Contributions to the Theory of Natural Selection: A Series of Essays
Macmillan and Company, 1871 - 384 pages
Every naturalist who has directed his attention to the subject of the geographical distribution of animals and plants, must have been interested in the singular facts which it presents. Many of these facts are quite different from what would have been anticipated, and have hitherto been considered as highly curious, but quite inexplicable. None of the explanations attempted from the time of Linn¿us are now considered at all satisfactory; none of them have given a cause sufficient to account for the facts known at the time, or comprehensive enough to include all the new facts which have since been, and are daily being added. Of late years, however, a great light has been thrown upon the subject by geological investigations, which have shown that the present state of the earth and of the organisms nowinhabiting it, is but the last stage of a long and uninterrupted series of changes which it has undergone, and consequently, that to endeavour to explain and account for its present condition without any reference to those changes (as has frequently been done) must lead to very imperfect and erroneous conclusions.
The facts proved by geology are briefly these:—That during an immense, but unknown period, the surface of the earth has undergone successive changes; land has sunk beneath the ocean, while fresh land has risen up from it; mountain chains have been elevated; islands have been formed into continents, and continents submerged till they have become islands; and these changes have taken place, not once merely, but perhaps hundreds, perhaps thousands of times:—That all these operations have been more or less continuous, but unequal in their progress, and during the whole series the organic life of the earth has undergone a corresponding alteration. This alteration also has been gradual, but complete; after a certain interval not a single species existing which had lived at the commencement of the period. This complete renewal of the forms of life also appears to have occurred several times:—That from the last of the geological epochs to the present or historical epoch, the change of organic life has been gradual: the first appearance of animals now existing can in many cases be traced, their numbers gradually increasing in the more recent formations, while other species continually die out and disappear, so that the present condition of the organic world is clearly derived by a natural process of gradual extinction and creation of species from that of the latest geological periods. We may therefore safely infer a like gradation and natural sequence from one geological epoch to another.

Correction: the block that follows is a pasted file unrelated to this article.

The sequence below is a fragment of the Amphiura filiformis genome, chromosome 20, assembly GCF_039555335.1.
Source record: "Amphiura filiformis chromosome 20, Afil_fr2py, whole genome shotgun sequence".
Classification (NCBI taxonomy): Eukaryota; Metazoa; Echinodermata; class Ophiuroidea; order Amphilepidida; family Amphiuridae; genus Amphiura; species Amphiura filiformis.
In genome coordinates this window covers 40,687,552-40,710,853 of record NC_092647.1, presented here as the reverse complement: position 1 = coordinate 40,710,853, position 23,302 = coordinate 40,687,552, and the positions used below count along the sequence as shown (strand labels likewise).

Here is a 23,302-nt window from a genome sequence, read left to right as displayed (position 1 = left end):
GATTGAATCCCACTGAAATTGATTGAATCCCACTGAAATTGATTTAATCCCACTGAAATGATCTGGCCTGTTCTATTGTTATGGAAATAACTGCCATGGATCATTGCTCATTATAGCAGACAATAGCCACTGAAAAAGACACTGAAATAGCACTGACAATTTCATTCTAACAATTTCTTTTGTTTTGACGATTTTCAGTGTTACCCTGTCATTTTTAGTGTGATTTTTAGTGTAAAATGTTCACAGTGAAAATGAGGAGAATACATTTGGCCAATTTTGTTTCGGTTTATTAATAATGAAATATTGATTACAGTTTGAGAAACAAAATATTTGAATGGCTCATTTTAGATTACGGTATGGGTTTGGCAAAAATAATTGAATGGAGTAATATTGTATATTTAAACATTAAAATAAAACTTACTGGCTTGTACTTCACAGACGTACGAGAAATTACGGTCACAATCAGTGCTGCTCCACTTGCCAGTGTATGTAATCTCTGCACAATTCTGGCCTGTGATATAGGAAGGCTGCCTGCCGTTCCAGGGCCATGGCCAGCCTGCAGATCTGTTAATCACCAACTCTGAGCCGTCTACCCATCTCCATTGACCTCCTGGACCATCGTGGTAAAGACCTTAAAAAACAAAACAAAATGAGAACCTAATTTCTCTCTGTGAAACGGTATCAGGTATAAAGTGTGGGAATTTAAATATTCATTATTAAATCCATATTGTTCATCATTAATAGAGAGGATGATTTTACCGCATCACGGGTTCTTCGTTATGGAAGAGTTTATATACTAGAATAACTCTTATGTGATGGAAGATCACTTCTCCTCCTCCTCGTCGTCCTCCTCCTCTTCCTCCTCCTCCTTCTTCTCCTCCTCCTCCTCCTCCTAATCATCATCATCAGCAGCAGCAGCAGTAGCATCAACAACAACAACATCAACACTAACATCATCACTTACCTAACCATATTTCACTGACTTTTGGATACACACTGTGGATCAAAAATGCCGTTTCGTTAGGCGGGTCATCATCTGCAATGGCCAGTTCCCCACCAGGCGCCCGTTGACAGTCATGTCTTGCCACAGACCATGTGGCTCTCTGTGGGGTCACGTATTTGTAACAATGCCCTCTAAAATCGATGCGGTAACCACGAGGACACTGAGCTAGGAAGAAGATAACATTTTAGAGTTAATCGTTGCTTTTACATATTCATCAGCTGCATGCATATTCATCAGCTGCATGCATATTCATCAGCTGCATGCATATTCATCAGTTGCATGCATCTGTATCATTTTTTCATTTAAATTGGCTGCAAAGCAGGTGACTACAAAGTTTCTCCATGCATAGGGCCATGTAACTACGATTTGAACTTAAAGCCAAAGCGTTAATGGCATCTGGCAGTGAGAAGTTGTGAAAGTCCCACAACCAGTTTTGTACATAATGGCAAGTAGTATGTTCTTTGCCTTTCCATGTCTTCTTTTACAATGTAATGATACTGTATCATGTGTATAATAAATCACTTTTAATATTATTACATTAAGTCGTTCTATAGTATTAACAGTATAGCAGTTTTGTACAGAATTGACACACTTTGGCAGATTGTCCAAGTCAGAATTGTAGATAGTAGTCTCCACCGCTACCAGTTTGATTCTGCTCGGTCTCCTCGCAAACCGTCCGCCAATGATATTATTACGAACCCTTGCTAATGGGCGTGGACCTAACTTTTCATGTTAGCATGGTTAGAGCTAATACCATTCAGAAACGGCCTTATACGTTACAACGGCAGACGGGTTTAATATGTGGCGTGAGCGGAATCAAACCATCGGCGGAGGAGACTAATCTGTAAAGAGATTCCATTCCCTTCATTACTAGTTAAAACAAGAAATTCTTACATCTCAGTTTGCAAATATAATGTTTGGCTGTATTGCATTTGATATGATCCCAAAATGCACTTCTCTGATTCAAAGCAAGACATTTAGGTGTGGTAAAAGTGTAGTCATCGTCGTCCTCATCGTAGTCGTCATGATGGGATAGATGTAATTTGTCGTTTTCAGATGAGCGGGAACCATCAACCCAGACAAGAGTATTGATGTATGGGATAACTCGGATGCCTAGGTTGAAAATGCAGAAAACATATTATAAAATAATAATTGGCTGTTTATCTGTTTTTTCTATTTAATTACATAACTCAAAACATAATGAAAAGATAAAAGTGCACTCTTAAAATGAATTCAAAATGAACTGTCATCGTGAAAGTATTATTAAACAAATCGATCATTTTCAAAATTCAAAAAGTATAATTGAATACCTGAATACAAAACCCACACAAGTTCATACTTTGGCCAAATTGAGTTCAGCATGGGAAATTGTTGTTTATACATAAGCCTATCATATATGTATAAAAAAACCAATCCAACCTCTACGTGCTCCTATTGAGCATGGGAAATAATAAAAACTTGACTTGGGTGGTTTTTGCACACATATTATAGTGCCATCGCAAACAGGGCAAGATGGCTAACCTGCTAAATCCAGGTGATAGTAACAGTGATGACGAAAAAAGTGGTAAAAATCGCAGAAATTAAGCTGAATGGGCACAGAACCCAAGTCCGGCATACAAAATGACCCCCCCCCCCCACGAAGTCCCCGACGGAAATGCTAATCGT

Now, taking this as a fair statement of the results of geological inquiry, we see that the present geographical distribution of life upon the earth must be the result of all the previous changes, both of the surface of the earth itself and of its inhabitants. Many causes, no doubt, have operated of which we must ever remain in ignorance, and we may, therefore, expect to find many details very difficult of explanation, and in attempting to give one, must allow ourselves to call into our service geological changes which it is highly probable may have occurred, though we have no direct evidence of their individual operation.
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of organic beings show , that both these plans have obtained in creation .
Sometimes the series of affinities can be well represented for a space by a direct
progression from species to species or from group to group , but it is generally
The organic results we see in the very considerable number of species of
animals common to some or all of these countries , while at the same time a
number of closely allied representative species exist peculiar to each , showing
that a ...
... but few and small representatives of the group remain , while the Gasteropods
and Bivalves have acquired an immense preponderance . In the long series of
changes the earth has undergone , the process of peopling it with organic beings
... is scarcely a species in common , and the greater part of the genera and
families also disappear to be replaced by new ones . It is almost universally
admitted that such a change in the organic world must have occupied a vast
period of time .
Now it appears highly probable that a long period of quiescence or stability in the
physical conditions of a district would be most favourable to the existence of
organic life in the greatest abundance , both as regards individuals and also as to
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